To hear some tell it, U.S. president Donald Trump is winning the trade war … driving hard bargains that have forced countries like Mexico and Canada to come to the table and renegotiate long-standing trade agreements.
Such renegotiations will accrue to America’s benefit, according to Trump.
Is that true? We don’t know yet …
Clearly the global trade balance desperately needed a reset, and to the extent Trump is trying to do that … we are grateful.
The bargain behind so-called “free trade” was supposed to be as follows: America would lose some jobs in the short term, but the disposable income freed up by lower consumer prices would stimulate additional investment in the consumer economy – eventually creating more than enough jobs to make up the difference.
It sounded plausible, right?
It didn’t happen, though. Jobs were outsourced by the tens of thousands, but lower consumer prices failed to make up for the decline in employment and incomes.
In other words: Saving a few cents on socks didn’t help those who lost their jobs at the sock factory. Or all those who lost jobs at all the other factories that closed …
Meanwhile rigged trade deals masquerading as “free trade” placed additional impediments on the U.S. economy – impediments Trump is determined to remove.
Yet while Trump’s aggressively interventionist tariff policy has resulted in an ostensibly beneficial new agreement for the North American continent, trade war remains hot and heavy with China – leaving states like South Carolina staring down the business end of some potentially pernicious economic consequences.
(Click to view)
(Via: James Smith for Governor)
Last week, Smith and Norrell (above) seized upon an announcement by automotive giant BMW to drive home their point on trade.
In a statement last Tuesday, BMW announced it was downwardly revising its outlook for 2018 – which it referred to as a “challenging year.”
Specifically, the company noted revenues would be “slightly lower” and that profit increases would top out at seven percent as opposed to previous estimates ranging as high as ten percent.
“The continuing international trade conflicts are aggravating the market situation and feeding uncertainty,” the company stated. “These circumstances are distorting demand more than anticipated and leading to pricing pressure in several automotive markets.”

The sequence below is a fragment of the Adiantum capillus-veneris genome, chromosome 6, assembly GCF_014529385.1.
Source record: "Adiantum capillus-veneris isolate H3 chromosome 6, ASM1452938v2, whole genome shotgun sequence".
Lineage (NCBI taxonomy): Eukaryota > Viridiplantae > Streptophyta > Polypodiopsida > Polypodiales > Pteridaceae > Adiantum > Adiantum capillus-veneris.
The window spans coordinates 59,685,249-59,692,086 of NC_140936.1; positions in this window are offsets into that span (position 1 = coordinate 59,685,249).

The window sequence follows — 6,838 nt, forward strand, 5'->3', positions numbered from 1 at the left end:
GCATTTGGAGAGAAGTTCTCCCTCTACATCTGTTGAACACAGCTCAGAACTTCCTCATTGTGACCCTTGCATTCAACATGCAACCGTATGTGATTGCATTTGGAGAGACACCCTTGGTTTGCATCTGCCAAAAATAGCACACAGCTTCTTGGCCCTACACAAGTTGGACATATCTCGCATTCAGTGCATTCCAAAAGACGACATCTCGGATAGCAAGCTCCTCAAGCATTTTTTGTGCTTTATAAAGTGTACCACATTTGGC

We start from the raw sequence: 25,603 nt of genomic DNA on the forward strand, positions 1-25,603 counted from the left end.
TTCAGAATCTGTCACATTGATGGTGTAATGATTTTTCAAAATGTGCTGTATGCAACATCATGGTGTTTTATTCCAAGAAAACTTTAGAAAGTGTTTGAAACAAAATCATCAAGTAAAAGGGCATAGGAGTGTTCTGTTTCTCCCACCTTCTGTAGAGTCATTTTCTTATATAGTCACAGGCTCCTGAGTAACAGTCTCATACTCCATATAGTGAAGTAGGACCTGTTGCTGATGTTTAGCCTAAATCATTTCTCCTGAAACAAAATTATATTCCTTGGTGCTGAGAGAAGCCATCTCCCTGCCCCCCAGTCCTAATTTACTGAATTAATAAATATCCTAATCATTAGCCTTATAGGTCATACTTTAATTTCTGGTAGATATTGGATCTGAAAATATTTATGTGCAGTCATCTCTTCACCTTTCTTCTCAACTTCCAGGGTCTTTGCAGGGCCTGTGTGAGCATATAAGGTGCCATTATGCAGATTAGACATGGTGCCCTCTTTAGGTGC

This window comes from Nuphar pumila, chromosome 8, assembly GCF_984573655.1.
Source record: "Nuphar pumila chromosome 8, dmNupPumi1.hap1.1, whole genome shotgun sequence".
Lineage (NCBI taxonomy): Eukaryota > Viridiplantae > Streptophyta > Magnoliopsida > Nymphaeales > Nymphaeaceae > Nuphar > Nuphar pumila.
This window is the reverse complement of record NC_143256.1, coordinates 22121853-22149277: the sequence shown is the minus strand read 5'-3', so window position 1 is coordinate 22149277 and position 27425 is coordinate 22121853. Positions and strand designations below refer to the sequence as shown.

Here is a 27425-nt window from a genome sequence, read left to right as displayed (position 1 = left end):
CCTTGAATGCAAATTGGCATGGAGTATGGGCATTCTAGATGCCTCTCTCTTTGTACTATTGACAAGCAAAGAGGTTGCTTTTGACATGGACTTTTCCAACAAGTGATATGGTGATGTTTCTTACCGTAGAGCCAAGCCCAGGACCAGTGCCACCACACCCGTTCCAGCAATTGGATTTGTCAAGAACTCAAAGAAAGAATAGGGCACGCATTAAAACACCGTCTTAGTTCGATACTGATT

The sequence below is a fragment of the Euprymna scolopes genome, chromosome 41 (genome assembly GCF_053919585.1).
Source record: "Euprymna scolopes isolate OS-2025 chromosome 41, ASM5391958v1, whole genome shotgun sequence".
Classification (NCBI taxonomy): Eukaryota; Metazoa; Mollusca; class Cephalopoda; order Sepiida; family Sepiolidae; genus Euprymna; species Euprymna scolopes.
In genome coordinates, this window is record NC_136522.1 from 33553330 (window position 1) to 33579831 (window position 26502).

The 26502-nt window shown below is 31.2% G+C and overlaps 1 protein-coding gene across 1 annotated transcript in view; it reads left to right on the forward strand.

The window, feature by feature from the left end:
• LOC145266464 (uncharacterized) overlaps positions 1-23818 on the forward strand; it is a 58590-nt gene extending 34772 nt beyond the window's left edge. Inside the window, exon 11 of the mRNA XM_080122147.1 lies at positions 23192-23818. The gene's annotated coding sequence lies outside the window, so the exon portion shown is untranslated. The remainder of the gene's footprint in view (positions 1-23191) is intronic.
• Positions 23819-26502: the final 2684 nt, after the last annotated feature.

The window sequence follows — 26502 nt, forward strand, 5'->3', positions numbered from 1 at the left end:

The more tariffs Trump threatens, the worse the situation could get for the company.
Trump has already hit China with $250 billion in tariffs and is threatening additional import levies. He has also threatened a 25 percent import duty on automobiles in addition to existing tariffs on steel, aluminum and other materials used to build cars in America.
That would be a double whammy for the German carmaker, which operates a massive manufacturing facility in Greer, S.C. that employs thousands of Palmetto State workers. And BMW has made no bones about the sort of impact its American workers could be facing.
“If the threatened tariffs take effect and undermine the competitiveness of BMW production and sales in the U.S., the result could be strongly reduced export volumes with negative effects on investments and jobs in the U.S,” the carmaker’s top North American spokesman told reporter Bob Montgomery of The Spartanburg Herald-Journal last week.
Smith and Norrell wasted little time in sounding the alarm – and in contrasting McMaster’s “leadership” with that of former GOP governor Carroll Campbell, one of the many Palmetto State politicians credited with doling out the crony capitalist subsidies that lured BMW to South Carolina.
“The BMW plant in Greer was perhaps the crowning achievement of governor Carroll Campbell’s time in office, and now those jobs are threatened,” a release from Smith and Norrell’s campaign noted. “And what does Henry McMaster do? He suggests that South Carolinians worried about their jobs just ‘be patient.'”
“McMaster just doesn’t get it on tariffs,” the release continued.
The Trump tariffs could also impact Chinese-owned Volvo, which recently opened a manufacturing facility near Ridgeville, S.C. Volvo has requested an exemption from any import duties related to the tariffs, but it remains to be seen whether their request will be honored.
Meanwhile, Smith and Norrell continue to hammer away on the issue …
“The governor has to speak on behalf of the people of this state, and he’s unwilling to do that,” Smith said during a recent interview with The Spartanburg Herald-Journal. “He says, ‘Be patient,’ but patience doesn’t pay the bills. What that really means is, ‘Don’t make me challenge my friend the president while he’s helping me politically.’”
“South Carolinians need a governor and lieutenant governor who will stand up and fight for the good jobs in our state,” Norrell added. “We don’t have that now. Henry McMaster’s silence is deafening.”
Will this issue be enough to sway voters in bright red South Carolina to a blue ticket? It is doubtful … but Smith and Norrell are wise to focus their attention on BMW and the Palmetto Upstate, where McMaster was thrashed in the GOP primary and runoff elections by Upstate businessman John Warren.
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